A small business guide on complying with fruit, vegetable, and specialty crop marketing agreements and orders may be viewed at the following web site: http://www.ams.usda.gov/fv/moab.html. Any questions about the compliance guide should be sent to Jay Guerber at the previously mentioned address in the FOR FURTHER INFORMATION CONTACT section.
In accordance with section 8e of the Act, the United States Trade Representative has concurred with the issuance of this final rule.
After consideration of all relevant matter presented, including the information and recommendation submitted by the Board and other available information, it is hereby found that this rule, as hereinafter set forth, will tend to effectuate the declared policy of the Act.
It is further found that good cause exists for not postponing the effective date of this rule until 30 days after publication in the Federal Register (5 U.S.C. 553) because: (1) This rule should be in effect promptly because the 2000-2001 harvest in California is expected to begin soon; (2) these changes were unanimously recommended by the Committee and interested persons had an opportunity to provide input; (3) handlers are aware of this change which was recommended at a public meeting; and (4) a 30-day comment period was provided for in the proposed rule, and the comment received supported the reduced maturity requirement.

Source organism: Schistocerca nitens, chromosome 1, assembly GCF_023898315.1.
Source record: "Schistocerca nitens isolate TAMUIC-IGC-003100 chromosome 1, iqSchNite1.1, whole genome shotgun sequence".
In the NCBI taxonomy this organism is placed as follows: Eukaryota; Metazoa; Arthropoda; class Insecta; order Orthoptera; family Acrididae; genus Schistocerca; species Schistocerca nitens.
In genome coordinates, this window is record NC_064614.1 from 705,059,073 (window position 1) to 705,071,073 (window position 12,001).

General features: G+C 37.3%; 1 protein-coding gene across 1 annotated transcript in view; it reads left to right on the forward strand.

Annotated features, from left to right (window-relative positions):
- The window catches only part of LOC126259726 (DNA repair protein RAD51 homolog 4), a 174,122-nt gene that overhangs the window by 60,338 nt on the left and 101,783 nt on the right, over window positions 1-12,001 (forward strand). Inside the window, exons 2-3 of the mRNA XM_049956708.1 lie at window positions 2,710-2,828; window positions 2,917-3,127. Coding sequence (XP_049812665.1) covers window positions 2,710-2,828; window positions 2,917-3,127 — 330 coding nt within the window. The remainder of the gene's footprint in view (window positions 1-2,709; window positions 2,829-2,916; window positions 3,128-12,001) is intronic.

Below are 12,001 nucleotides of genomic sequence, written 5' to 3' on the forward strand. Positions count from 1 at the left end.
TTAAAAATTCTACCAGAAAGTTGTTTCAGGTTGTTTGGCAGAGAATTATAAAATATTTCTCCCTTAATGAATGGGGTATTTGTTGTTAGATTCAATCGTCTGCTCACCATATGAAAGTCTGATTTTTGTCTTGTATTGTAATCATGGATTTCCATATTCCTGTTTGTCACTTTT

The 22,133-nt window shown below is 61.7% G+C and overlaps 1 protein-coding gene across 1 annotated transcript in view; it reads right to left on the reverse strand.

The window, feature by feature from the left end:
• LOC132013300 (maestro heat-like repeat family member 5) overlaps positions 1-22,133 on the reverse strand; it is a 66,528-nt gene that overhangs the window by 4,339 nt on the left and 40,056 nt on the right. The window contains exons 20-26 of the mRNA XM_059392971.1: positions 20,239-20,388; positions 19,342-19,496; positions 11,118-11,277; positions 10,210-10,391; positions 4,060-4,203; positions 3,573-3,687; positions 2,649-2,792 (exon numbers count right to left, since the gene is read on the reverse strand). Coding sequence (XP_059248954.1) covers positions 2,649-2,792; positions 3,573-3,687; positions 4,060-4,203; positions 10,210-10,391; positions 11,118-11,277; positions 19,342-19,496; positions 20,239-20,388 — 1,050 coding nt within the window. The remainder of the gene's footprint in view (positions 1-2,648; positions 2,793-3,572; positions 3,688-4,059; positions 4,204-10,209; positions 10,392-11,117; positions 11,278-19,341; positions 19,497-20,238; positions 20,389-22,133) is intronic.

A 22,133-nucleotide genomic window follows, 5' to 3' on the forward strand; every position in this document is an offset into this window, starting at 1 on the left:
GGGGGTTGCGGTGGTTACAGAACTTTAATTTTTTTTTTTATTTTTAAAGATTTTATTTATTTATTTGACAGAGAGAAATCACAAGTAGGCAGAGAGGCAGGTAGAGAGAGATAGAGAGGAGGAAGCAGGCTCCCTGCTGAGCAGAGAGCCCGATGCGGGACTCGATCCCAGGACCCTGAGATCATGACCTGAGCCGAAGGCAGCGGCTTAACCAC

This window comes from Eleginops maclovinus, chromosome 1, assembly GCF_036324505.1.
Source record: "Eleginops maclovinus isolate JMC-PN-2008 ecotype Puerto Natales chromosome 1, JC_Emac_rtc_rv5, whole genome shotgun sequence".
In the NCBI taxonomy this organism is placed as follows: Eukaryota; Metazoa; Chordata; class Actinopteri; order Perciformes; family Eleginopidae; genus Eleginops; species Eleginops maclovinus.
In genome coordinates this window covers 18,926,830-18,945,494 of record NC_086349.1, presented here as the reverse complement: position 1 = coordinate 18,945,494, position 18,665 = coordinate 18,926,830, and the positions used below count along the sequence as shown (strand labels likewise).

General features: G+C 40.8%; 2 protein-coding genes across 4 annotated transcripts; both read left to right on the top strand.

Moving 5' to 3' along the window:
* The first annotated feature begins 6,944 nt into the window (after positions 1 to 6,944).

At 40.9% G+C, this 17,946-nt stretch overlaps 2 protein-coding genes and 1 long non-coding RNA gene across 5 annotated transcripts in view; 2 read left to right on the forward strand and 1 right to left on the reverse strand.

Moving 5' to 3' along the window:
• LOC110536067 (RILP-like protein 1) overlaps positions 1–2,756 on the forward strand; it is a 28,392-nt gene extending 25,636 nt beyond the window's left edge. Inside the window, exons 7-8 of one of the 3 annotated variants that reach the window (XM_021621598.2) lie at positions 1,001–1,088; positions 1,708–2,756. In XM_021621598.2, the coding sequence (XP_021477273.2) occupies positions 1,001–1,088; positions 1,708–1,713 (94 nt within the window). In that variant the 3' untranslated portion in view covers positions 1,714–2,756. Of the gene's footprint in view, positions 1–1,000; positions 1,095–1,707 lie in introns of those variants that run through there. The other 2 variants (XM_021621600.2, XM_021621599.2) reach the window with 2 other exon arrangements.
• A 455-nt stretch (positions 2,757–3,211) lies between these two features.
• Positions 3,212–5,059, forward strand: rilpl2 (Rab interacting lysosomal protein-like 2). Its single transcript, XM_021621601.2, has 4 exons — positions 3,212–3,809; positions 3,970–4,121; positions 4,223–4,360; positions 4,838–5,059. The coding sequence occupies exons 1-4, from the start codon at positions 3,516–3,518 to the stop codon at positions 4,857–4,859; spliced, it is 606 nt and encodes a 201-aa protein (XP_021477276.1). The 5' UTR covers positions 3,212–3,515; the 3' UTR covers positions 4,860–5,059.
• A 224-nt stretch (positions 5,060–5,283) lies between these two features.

List of Subjects Back to Top
For the reasons set forth in the preamble, 7 CFR parts 920 and 944 are amended as follows:
PART 920—KIWIFRUIT GROWN IN CALIFORNIA Back to Top
1.The authority citation for 7 CFR parts 920 and 944 continues to read as follows:
2.In § 920.302, paragraph (a)(3) is revised to read as follows:
§ 920.302 Grade, size, pack, and container regulations.
(a) * * *
* * * * *
(3) Maturity requirements. Such kiwifruit shall have a minimum of 6.2 percent soluble solids at the time of inspection.
* * * * *
PART 944—FRUITS; IMPORT REGULATIONS Back to Top
3.In § 944.550, paragraph (a) is revised to read as follows:
§ 944.550 Kiwifruit import regulation.
(a) Pursuant to section 8e of the Agricultural Marketing Agreement Act of 1937, as amended, the importation into the United States of any kiwifruit is prohibited unless such kiwifruit meets all the requirements of the U.S. No. 1 grade as defined in the United States Standards for Grades of Kiwifruit (7 CFR 51.2335 through 51.2340), except that the kiwifruit shall be “not badly misshapen,” and an additional tolerance of 7 percent is provided for kiwifruit that is “badly misshapen,” and except that such kiwifruit shall have a minimum of 6.2 percent soluble solids. Such fruit shall be at least Size 45, which means there shall be a maximum of 55 pieces of fruit and the average weight of all samples in a specific lot must weigh at least 8 pounds (3.632 kilograms), provided that no individual sample may be less than 7 pounds 12 ounces (3.472 kilograms).
* * * * *
Dated: September 8, 2000.
Robert C. Keeney,
Deputy Administrator, Fruit and Vegetable Programs.
[FR Doc. 00-23496 Filed 9-8-00; 12:52 pm]
BILLING CODE 3410-02-P